@hushico and marcorssi, plagiarism can involve creativity; some people plagiarize parts of something. Take Ghost in the Shell for example. The Hollywood version uses scenes and some ideas from the anime, but are too totally different stories. Seeing one does not act as a spoiler for the other. I like to see how ideas can go together and be made to work, and when I find a way to integrate them in ways that are original, you have creativity. Still, I can't help wish for a crossover of the Beverly Hillbillies, Beverly Hills 90210, The Real Housewives of Beverly Hills, Beverly Hills Cop and Beverly Hills Ninja. (the first 3 fit together disturbingly well)

bravo1102 at 5:16PM, May 1, 2022

Great post and great thread. Very interesting topic. One remark about @skyangel's poor brother, as a fan of 1960s movies there were an amazing array of James Bond in everything but name. He could have just called his hero Matt Helm, Derek Flint or even Austin Powers.

hushicho at 1:14PM, May 1, 2022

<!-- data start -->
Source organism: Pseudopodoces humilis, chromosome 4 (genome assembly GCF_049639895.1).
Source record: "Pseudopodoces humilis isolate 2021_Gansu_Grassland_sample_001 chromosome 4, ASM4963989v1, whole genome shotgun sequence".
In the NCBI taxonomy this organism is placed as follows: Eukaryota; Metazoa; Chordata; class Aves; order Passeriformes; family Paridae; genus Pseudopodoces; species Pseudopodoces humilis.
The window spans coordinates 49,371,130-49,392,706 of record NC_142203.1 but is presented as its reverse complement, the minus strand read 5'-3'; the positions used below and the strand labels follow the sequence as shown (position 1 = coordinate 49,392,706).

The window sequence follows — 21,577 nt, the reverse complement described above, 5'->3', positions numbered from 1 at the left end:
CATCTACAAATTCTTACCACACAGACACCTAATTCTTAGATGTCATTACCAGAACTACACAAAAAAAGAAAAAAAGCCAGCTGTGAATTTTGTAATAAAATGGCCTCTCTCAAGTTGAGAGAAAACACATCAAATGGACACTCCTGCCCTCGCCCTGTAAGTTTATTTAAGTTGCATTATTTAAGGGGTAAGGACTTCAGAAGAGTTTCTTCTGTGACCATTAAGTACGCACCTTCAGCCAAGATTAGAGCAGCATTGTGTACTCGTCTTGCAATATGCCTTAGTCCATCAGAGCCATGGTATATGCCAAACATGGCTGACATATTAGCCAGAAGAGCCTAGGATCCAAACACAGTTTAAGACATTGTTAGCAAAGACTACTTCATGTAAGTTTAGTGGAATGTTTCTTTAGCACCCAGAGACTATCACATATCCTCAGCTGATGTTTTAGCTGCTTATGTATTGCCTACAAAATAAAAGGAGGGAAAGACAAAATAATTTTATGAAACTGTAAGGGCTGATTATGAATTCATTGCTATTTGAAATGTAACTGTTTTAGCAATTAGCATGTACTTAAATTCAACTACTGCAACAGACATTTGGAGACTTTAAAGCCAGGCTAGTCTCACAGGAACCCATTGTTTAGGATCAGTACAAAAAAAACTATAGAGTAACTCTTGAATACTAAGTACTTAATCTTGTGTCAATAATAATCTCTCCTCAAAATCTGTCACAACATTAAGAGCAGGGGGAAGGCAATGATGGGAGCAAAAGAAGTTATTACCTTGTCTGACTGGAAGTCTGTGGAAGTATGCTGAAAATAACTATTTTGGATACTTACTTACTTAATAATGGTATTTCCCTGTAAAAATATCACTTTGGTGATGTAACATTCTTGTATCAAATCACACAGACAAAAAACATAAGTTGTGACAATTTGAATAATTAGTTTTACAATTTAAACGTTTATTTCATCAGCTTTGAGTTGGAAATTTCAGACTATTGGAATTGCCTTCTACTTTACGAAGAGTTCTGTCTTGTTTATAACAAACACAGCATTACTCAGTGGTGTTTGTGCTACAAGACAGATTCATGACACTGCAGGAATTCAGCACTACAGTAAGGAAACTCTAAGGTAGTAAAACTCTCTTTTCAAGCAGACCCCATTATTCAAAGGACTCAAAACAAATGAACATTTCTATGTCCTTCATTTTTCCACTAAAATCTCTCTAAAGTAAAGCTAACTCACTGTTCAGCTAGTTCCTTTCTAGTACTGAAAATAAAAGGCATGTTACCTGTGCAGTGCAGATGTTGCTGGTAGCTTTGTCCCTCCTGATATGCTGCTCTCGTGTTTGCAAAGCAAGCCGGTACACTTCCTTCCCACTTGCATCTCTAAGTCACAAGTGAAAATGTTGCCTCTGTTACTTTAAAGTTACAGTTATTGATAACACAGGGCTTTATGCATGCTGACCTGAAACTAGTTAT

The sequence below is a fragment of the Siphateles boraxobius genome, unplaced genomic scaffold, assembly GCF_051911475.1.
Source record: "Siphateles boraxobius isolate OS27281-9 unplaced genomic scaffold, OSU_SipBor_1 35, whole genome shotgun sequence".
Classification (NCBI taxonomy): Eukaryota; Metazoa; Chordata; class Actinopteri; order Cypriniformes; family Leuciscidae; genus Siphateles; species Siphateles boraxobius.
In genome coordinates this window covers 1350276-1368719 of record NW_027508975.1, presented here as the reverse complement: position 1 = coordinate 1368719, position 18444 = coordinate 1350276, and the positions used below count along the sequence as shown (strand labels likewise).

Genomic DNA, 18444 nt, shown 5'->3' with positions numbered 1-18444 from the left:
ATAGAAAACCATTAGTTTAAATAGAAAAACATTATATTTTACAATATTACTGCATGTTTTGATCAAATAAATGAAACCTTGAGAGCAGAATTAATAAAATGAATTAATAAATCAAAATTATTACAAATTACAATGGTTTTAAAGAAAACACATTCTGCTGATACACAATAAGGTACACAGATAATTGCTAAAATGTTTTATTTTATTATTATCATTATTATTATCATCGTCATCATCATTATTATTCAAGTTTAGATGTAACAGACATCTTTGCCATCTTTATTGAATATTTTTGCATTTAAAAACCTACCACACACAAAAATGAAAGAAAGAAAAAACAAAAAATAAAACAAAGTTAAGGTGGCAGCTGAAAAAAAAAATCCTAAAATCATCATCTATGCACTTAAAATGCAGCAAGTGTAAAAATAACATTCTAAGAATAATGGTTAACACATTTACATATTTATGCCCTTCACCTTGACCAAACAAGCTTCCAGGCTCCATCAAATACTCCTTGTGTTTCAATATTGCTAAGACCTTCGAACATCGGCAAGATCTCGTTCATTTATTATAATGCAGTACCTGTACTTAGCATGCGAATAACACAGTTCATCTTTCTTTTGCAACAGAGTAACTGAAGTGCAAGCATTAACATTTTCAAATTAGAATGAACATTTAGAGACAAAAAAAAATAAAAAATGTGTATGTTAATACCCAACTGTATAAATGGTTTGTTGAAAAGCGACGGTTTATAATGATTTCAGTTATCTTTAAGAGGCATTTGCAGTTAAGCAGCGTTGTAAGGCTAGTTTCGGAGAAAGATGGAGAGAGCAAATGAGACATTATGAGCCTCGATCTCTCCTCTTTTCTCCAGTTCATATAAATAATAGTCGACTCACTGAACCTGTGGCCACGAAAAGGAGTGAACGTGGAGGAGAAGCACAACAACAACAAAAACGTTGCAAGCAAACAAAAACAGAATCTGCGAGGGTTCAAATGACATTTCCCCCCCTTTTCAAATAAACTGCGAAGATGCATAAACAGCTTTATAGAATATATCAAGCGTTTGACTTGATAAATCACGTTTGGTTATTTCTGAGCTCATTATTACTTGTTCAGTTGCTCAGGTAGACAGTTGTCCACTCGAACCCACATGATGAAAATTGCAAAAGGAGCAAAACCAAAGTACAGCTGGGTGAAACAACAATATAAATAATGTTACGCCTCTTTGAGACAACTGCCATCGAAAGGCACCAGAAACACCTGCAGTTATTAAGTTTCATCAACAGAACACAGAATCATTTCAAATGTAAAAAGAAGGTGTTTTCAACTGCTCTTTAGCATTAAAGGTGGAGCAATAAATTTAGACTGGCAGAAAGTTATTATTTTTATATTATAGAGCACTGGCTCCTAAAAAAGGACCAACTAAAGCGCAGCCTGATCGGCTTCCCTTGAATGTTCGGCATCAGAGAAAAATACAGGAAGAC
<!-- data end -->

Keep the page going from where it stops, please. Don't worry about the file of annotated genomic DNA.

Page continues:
Plagiarism is usually just copying without creativity involved, whereas inspiration is typically kindled by something but isn't just a retread of that thing. It's been said that everything's been done, and that's true in a sense, but each person's individual experiences and perspective can bring a great deal even to a fundamentally similar idea for a story. "The Tempest" and Forbidden Planet are fundamentally similar ideas for a story, and one inspired the other. However, Forbidden Planet is very much distinctly its own thing, even if it hits many of the same beats. "The Tempest" is one of my favorite Shakespearean plays, but I didn't even realize it was an inspiration until after I saw the movie Forbidden Planet. I am often inspired by ideas I find interesting, but which aren't really done well or to my satisfaction. Though I also tend to write satire, so a lot of it depends as well on what genre or type of thing you happen to be writing.

marcorossi at 10:56AM, May 1, 2022

As a rule of thumb, it seems to me that if you write a story A that is so similar to atory B that someone who reads story B has no reason to read story A that is plagiarism. If we take the legal concept of plagiarism, probably things are different, but it is not what we are speaking of here.

UnderTheBlackHat at 9:09AM, May 1, 2022